As I mentioned in this post, I resigned from my full-time job of 4 1/2 years. I am definitely going through a period of adjustment, trying to figure out what it means to be a full-time artist (what it seems to mean so far is that I get to clean my studio and sort through the evil piles that accumulated during the holiday season. Meh).
An obvious concern of mine is how the timing couldn’t be worse for a career shift – as you all know, the economy sucks right now. On top of that concern (for me) is how the nation’s financial picture is affecting the world of craft. In general, artists tend to live close the edge, financially-speaking. It must be even harder now for artists to stay in business. As much as I would love for artists to be eligible for bailouts, it just ain’t gonna happen.
On a local level, I’ve become very aware of how not just artists are struggling, but arts-related businesses are as well. Yesterday I had to drive to Shelburne, VT to pick up my inventory from the Shelburne Craft School Gallery, which recently closed after five years in business. I really loved the gallery’s visual presence…very elegant. With their skill, they could make an old sneaker look good.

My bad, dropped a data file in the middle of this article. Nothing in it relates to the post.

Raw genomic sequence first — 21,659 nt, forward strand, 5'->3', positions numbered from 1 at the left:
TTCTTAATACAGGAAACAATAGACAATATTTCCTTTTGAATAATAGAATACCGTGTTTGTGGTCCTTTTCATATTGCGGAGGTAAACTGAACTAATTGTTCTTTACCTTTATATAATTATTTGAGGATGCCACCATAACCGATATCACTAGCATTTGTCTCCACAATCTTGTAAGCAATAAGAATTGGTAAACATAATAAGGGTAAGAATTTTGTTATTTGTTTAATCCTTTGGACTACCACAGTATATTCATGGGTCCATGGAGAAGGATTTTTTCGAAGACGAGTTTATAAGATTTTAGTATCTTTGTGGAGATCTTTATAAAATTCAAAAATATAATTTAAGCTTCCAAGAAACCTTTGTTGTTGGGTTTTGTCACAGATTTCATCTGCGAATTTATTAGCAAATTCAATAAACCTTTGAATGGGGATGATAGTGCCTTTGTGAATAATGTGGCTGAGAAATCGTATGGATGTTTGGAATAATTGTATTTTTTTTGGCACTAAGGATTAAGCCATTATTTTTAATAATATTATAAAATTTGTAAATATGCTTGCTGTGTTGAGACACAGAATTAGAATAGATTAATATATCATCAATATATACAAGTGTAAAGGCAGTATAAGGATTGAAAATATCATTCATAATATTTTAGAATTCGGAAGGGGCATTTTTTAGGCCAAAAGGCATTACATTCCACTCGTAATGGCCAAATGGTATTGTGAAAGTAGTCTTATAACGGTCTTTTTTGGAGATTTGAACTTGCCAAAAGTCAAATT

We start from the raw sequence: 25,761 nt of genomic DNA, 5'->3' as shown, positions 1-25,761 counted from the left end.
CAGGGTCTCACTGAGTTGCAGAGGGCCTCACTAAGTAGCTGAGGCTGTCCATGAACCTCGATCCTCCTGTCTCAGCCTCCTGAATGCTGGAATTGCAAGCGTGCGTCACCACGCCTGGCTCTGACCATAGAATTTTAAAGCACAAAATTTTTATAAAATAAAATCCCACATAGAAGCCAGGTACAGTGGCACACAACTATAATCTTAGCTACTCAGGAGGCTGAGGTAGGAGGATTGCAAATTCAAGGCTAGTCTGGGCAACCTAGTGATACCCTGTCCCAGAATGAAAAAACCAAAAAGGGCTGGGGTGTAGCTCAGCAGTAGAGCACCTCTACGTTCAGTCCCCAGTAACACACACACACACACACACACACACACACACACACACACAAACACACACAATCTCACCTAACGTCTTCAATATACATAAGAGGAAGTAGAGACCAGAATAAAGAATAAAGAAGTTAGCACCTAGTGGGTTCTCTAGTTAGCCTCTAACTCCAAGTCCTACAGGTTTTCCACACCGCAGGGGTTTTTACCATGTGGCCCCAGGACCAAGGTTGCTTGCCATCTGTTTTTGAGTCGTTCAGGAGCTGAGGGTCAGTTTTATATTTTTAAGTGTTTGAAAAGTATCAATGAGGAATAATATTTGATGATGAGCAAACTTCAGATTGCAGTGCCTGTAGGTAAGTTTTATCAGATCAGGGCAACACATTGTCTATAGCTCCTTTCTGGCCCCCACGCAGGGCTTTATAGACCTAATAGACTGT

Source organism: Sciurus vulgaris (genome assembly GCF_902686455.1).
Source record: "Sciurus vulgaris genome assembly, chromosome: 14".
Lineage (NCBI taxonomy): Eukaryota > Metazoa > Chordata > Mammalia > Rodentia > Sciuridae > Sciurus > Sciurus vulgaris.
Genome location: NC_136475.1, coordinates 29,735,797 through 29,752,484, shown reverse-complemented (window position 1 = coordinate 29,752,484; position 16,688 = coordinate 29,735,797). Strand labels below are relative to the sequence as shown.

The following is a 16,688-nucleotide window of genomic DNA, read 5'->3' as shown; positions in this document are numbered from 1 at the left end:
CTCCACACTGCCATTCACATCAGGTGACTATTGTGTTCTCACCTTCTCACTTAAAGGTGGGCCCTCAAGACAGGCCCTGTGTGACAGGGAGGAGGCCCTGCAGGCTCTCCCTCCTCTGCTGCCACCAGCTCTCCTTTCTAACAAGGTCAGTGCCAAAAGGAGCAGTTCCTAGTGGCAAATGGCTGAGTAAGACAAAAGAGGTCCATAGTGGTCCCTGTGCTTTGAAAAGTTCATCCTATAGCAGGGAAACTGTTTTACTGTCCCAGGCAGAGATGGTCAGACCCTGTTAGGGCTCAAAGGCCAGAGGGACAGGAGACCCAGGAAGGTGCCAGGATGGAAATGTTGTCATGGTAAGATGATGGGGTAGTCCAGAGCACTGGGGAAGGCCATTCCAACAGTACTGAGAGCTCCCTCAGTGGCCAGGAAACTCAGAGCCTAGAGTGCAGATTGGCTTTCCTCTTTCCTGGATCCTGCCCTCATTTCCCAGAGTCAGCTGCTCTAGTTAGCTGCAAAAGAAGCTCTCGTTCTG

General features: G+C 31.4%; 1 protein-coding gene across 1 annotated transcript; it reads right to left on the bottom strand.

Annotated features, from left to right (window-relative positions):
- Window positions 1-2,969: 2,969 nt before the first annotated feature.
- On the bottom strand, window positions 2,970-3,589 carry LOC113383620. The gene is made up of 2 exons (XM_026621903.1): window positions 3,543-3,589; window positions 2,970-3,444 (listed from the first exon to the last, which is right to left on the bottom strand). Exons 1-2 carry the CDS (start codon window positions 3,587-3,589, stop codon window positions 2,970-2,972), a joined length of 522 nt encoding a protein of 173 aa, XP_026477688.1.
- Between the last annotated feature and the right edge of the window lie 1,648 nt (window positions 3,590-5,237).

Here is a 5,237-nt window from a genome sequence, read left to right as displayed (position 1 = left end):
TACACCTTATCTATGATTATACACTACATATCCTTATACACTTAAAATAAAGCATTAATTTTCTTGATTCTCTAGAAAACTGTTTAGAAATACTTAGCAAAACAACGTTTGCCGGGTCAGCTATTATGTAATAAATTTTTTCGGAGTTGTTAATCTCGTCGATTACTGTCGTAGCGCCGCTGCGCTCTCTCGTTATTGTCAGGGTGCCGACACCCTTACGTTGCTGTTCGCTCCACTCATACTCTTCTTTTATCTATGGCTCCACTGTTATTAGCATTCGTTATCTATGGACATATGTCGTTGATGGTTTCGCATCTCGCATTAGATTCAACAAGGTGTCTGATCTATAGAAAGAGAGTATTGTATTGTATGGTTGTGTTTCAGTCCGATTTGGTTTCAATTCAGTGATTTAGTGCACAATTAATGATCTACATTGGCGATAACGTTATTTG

Frog Hollow also closed their Manchester gallery last year. Their Burlington and Middlebury galleries were hit hard by declining economy and they are in danger of being closed as well. As a frequent visitor to Church Street, I can attest to the significance of Frog Hollow’s presence there – they are a highly visible representative of the amazing talent of the residents of this state. That’s the thing that really breaks my heart – when a gallery closes, it’s not just one business that’s impacted – all of the artists exhibiting their work there are affected as well. Frog Hollow alone claims to represent over 250 Vermont artisans in their galleries – that’s a lot of businesses losing income.
Now if only the state of Vermont would invest money in promoting Vermont craft in the way it has for the maple industry…